There are few Americans—few people in the developed world, really—whose lives have not been affected for the worse in some way by the economic crash of 2007. Yet other than some CEOs making humiliating but brief appearances at congressional hearings, no one has been called to account for what happened, or how. So far the closest thing to a comprehensive indictment of the companies and practices that allowed, even encouraged, the squandering of trillions of dollars—and of those in an oversight role who allowed, even encouraged it to happen—to emerge is Charles H. Ferguson’s Oscar-winning 2010 documentary Inside Job, new to Sony Pictures Classics DVD and Blu-ray.
Not only does the film deliver a polished and comprehensive takedown of the irrationally exuberant, fraud-baiting financial-services industry that took the American people and their economy for a ride over the past decade, it does so with exquisite poise and precision. Ferguson, a software mogul and scholar turned documentary filmmaker, is no gut-leading Michael Moore-style polemicist. He lines up the facts, the figures, and the talking heads before laying it all out in just enough detail. How the financial services industry, ever on the lookout for more profits, engineered a new wave of “financial instruments,” including derivatives and credit default swaps, that essentially ballooned more and more investment and more risk based less and less on solid assets. How those in charge of such economic titans as Goldman Sachs and Lehman Brothers took huge gambles with the country’s finances and carelessly edged them toward ruin, stoked by vast financial overcompensation and a masters-of-the-universe mentality. How the regulators and the academics and consultants who were supposed to keep such grand-scale banditry and malfeasance in check were either undercut or underconcerned, or actively turned a blind eye—perhaps not surprising, since many profited handsomely from supporting this ultimately untenable system.
If all this sounds dry and unengaging, it’s far from it. Ferguson not only has a gimlet eye for the telling statistic or sharp graphic to bring the layperson along, he also gives a number of key players the 60 Minutes-style grilling they deserve. Watching a fence-hopping academic/economic consultant/Federal Reserve governor like Frederick Mishkin stammer and cavil when asked about his seemingly myriad conflicts of interest doesn’t restore anyone’s job, but it makes for a nice righteous high and it may be as close to justice as this broken system’s going to see for a while. Even if you never bother to check out anything else written about in this column, see Inside Job.
A more oblique settling of accounts takes place in another recent and new-to-home-video documentary, A Film Unfinished (Oscilloscope Laboratories DVD). At the heart of director Yael Hersonski’s work here is an hour or so of footage shot by the Nazis in the walled-off Jewish ghetto of Warsaw, Poland, in May 1942, just months before more than a quarter-million of its inhabitants were shipped off to the Treblinka concentration camp. The raw silent footage, which had been lightly edited before being mysteriously abandoned, was discovered in Nazi archives after the war, labeled simply “Ghetto.” Through painstaking research and lining up the footage with accounts of life in the ghetto that spring, Hersonski provides not only a less refracted window into ghetto life but also a tantalizing glimpse into the minds and motives of the men who would make such a film in the first place.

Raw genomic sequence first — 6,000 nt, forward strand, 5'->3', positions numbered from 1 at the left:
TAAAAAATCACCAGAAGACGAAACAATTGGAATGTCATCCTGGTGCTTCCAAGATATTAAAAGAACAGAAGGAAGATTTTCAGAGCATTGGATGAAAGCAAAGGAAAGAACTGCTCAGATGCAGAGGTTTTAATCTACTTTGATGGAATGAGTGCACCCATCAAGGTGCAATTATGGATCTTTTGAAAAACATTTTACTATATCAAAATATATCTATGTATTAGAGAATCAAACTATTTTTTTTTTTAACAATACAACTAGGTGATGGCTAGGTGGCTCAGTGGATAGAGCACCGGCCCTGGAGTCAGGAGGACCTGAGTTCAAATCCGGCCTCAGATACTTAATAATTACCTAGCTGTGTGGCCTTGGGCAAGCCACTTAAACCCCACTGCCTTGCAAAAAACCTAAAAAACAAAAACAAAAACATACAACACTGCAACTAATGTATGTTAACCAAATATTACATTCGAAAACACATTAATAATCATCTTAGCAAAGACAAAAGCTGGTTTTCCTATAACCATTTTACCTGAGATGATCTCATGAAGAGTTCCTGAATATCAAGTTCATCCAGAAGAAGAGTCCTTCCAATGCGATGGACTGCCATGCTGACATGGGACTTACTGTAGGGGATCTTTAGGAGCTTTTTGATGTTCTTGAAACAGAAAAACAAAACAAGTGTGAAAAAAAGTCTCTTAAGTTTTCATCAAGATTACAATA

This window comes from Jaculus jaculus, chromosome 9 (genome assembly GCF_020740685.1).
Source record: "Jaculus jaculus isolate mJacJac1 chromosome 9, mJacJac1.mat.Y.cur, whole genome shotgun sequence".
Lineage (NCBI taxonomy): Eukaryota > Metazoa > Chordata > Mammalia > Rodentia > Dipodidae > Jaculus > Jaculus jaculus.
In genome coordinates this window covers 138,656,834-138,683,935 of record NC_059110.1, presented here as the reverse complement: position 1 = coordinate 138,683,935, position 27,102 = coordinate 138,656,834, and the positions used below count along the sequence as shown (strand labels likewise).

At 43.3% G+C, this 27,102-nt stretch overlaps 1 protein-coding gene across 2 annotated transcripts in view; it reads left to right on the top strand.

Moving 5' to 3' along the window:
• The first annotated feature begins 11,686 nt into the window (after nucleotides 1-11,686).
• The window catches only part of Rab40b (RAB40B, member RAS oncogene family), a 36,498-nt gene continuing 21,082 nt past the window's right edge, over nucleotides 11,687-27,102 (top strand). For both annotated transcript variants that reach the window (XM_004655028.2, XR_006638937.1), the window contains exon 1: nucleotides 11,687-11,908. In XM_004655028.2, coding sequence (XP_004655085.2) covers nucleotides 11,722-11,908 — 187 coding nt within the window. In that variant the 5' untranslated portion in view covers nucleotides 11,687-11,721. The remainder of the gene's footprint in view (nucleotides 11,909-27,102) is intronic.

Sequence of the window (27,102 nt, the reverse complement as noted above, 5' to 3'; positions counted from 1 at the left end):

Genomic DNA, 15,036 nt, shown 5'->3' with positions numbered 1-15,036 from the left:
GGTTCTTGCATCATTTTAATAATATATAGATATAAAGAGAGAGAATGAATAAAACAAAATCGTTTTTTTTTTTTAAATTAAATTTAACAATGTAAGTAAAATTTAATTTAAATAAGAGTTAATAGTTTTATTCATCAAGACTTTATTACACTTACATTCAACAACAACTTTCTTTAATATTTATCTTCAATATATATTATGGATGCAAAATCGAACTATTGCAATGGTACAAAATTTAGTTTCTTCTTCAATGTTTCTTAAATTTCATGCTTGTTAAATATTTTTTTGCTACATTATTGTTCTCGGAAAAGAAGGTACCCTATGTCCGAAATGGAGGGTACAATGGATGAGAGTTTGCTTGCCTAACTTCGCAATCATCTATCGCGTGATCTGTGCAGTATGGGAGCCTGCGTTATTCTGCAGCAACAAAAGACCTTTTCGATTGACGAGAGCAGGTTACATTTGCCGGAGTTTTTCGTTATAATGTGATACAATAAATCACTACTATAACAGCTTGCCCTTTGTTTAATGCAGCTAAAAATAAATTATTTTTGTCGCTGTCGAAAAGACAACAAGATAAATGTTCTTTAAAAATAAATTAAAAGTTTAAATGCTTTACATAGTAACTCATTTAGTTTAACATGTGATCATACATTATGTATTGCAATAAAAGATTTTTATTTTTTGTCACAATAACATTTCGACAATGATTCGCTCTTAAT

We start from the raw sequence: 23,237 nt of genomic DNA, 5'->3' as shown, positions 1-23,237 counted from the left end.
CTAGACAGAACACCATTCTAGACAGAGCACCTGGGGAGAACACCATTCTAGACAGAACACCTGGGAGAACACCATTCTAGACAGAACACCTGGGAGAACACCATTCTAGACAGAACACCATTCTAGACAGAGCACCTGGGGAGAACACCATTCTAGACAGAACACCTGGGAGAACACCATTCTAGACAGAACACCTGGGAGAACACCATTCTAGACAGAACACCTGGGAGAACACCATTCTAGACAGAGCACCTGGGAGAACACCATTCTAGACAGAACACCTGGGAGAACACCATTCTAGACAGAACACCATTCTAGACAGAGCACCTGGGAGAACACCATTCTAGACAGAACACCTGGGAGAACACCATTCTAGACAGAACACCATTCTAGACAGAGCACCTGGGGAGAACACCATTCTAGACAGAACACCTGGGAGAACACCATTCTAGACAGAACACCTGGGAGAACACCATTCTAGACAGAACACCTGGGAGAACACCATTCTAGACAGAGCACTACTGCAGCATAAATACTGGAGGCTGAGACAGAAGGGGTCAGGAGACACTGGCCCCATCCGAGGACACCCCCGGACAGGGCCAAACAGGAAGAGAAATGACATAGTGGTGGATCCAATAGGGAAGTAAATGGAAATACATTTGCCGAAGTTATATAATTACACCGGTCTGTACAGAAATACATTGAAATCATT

The original footage verifies many of the horrors history attributes to ghetto life: skeletal children dressed in rags, dead bodies lying in the streets where they fell. It also includes several scenes of well-dressed Jews drinking Champagne, throwing dinner parties, and blithely stepping past corpses. As Hersonski demonstrates, the latter scenes were staged. Using contemporary diaries from ghetto residents and on-camera accounts of a handful of ghetto survivors who were children when the original footage was shot, he provides a detailed running commentary on the lengths the Nazi filmmakers went to stage certain segments, including rounding up well-fed, if unwilling, actors and suitably luxe locations and props. (One survivor, watching footage of a well-dressed young woman placing a vase of flowers, scoffs that had they actually had access to such flowers, they would have eaten them.) Even more telling is an ancillary reel, ignored for decades, that includes outtakes—many of the same “documentary” scenes filmed over and over from different angles until the desired effect was achieved.
The exact effect desired remains a mystery. Even a German cameraman who shot much of the footage was unable (or unwilling) to say what its point was, other than propaganda. That said, the mostly unedited footage plainly contrasts the abject suffering of some ghetto residents with more high-living and presumably uncaring types—an anti-Semitic standby turned inward on the ghetto Jews themselves. Whether the project was conceived to demonstrate the fact that the ghetto wasn’t so bad, or further illustrate that the Jews deserved to be penned there, or some combination thereof, may never be known. Hersonski’s film serves as yet another reminder of the Nazis’ cruelty, their vanity, and their outrageous body of lies, and we can always use more of those reminders, especially when this uncanny and compelling.